Online gaming culture is bad enough being filled with gamers who think they know than everyone else, but luckily for us a new study by the University of York has confirmed a direct link between high skill and intelligence linked to two genres of multiplayer games.
Unfortunately, playing games does make someone smarter (which the study made clear), but the Digital Creativity Labs (DC Labs) at the University of York simply studied a correlation between those who are already intelligent and possess a specific skill for multiplayer games. The two genres in question are Multiplayer Online Battle Arenas (MOBAs) and First-Person Shooters (FPS) games. These two genres are arguably the most popular around the world, in a competitive sense.
For the purpose of this article, and my sanity, we’re going to focus on the MOBA portion of their study, because the FPS side looked at Destiny and Battlefield 3. The first part of the study looked at subjects who possessed high skill in popular MOBA League of Legends. LoL is one of the most popular games in the world, while holding the top spot as the most popular MOBA too. Secondly, they studied Dota 2. What they noticed in these two studies was that in groups of players ranging in the thousands, their performance in the MOBA and IQ behave in the same way as they get older. Unfortunately for FPS games, the correlation between IQ and skill decreased with age.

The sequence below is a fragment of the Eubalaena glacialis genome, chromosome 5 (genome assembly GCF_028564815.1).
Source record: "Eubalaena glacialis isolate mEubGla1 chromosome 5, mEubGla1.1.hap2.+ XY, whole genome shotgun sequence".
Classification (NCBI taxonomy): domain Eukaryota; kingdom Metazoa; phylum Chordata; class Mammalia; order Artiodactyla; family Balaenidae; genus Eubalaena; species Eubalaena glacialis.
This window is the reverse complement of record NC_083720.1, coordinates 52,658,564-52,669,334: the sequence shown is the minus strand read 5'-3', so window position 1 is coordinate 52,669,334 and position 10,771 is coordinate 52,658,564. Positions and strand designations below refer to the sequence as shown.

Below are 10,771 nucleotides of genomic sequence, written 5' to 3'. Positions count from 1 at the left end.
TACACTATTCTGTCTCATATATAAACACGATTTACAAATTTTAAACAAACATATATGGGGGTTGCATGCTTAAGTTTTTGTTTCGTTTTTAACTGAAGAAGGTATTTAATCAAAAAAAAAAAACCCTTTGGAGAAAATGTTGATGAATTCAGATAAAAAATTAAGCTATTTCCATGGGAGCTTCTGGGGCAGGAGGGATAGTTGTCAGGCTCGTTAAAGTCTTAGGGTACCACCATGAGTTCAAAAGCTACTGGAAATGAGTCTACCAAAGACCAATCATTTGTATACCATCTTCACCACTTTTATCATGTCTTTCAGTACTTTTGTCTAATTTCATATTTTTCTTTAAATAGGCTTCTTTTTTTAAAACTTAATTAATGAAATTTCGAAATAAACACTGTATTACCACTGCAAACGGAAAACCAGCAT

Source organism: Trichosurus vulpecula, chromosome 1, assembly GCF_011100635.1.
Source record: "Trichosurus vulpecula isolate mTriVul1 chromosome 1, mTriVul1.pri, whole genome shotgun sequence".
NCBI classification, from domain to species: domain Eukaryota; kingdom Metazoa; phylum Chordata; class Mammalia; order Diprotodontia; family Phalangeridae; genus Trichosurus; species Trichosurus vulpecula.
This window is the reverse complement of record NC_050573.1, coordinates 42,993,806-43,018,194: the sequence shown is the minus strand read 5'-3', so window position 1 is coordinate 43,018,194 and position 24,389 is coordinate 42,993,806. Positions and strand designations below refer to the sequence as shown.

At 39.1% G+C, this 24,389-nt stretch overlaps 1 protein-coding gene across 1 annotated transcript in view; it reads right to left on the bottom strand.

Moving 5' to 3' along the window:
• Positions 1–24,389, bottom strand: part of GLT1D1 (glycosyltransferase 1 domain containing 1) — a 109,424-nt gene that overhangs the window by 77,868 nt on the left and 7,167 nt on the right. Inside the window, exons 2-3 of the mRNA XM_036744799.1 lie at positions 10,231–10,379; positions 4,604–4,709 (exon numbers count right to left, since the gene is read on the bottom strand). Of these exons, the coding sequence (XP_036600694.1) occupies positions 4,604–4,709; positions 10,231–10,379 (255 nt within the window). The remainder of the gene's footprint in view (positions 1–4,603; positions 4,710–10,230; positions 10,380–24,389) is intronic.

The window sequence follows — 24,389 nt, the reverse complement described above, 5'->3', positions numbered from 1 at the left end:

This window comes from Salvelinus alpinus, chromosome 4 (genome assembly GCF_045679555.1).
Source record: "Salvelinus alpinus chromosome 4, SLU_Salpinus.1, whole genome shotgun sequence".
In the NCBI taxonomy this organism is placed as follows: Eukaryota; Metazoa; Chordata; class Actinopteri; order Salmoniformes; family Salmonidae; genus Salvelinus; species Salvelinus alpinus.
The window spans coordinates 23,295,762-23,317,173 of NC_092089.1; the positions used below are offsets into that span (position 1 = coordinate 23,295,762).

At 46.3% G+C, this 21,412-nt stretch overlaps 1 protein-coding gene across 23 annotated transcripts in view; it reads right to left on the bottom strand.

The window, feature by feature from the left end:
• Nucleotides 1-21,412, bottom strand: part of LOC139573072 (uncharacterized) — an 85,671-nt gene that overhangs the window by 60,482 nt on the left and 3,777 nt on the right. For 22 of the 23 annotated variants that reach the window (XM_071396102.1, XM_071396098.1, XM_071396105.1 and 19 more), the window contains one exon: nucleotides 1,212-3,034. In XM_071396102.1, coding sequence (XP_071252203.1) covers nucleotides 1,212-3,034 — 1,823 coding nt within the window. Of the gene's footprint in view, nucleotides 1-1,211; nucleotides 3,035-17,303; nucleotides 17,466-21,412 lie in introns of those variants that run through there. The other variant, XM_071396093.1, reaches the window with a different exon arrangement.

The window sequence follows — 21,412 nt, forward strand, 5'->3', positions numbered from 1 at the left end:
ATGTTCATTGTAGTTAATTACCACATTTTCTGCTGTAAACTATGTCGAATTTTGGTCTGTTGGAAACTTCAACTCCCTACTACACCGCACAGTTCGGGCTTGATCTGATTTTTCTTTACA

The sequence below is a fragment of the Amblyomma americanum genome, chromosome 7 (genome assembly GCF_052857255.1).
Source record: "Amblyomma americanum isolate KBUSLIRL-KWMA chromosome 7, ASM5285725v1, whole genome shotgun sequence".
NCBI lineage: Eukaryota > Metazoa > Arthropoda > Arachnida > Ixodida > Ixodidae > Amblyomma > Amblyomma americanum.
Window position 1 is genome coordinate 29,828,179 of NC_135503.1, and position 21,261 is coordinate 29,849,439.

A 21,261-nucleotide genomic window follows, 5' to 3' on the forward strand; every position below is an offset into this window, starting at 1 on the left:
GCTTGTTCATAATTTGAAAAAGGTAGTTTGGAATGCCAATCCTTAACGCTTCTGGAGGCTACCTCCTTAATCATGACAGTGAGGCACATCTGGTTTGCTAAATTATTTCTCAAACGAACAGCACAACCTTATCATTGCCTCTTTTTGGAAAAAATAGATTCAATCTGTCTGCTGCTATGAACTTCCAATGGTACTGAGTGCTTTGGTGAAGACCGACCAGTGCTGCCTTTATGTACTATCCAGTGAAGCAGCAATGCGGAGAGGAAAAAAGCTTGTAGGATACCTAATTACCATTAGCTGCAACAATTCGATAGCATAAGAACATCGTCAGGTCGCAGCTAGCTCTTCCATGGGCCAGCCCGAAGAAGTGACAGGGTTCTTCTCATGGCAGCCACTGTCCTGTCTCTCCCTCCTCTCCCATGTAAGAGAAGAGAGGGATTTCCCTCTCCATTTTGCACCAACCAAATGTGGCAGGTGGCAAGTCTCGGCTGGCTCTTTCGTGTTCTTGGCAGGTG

“Unlike First Person Shooter (FPS) games where speed and target accuracy are a priority, Multiplayer Online Battle Arenas rely more on memory and the ability to make strategic decisions taking into account multiple factors,” said Athanasios Kokkonakis, a PhD student. “It is perhaps for these reasons that we found a strong correlation between skill and intelligence in MOBAs.”
The aim of the study wasn’t to provide gamers with one more thing to brag about, but instead to understand the relationship and compile a new data source. This study, for example, can be used for further research in cognitive epidemiology, which is research that looks at the relationships between intelligence and health over time. And because gaming is so popular around the world, the study can aid the monitoring of cognitive health across large populations.
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Last Updated: November 17, 2017
November 17, 2017 at 14:20
Then it’s probably a good idea to not say why I don’t play League anymore.
November 17, 2017 at 14:59
Been getting into Smite on PS4 over the last month and the more I play it, the more I see that it’s all about outsmarting your opponents and not just who has the bigger guns.
November 17, 2017 at 17:10
One study does not a confirmation make. That isn’t how this works.